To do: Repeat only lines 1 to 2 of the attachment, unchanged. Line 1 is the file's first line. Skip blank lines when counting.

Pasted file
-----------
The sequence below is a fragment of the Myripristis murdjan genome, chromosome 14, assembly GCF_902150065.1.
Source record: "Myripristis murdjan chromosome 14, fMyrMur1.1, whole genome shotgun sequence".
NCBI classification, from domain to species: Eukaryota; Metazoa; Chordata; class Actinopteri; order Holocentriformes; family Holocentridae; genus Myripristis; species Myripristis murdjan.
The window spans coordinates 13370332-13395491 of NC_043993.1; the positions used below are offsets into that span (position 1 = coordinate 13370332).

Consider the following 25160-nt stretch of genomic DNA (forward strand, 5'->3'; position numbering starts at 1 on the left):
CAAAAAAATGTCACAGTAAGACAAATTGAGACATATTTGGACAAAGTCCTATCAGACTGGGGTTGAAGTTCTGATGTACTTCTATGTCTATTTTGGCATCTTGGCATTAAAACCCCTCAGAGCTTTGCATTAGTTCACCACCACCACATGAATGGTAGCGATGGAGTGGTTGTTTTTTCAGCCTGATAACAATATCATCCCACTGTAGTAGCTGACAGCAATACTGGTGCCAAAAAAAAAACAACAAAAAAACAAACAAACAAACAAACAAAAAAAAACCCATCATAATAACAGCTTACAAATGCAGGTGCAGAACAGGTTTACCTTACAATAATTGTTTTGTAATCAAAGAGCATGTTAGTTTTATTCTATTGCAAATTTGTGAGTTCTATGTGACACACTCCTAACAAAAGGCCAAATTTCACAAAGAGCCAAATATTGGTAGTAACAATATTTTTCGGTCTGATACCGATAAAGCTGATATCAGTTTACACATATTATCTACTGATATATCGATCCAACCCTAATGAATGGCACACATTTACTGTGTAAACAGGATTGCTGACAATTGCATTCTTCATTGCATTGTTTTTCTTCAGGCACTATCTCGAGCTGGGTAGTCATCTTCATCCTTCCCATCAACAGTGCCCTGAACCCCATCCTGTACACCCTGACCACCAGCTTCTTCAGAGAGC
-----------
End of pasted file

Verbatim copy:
The sequence below is a fragment of the Myripristis murdjan genome, chromosome 14, assembly GCF_902150065.1.
Source record: "Myripristis murdjan chromosome 14, fMyrMur1.1, whole genome shotgun sequence".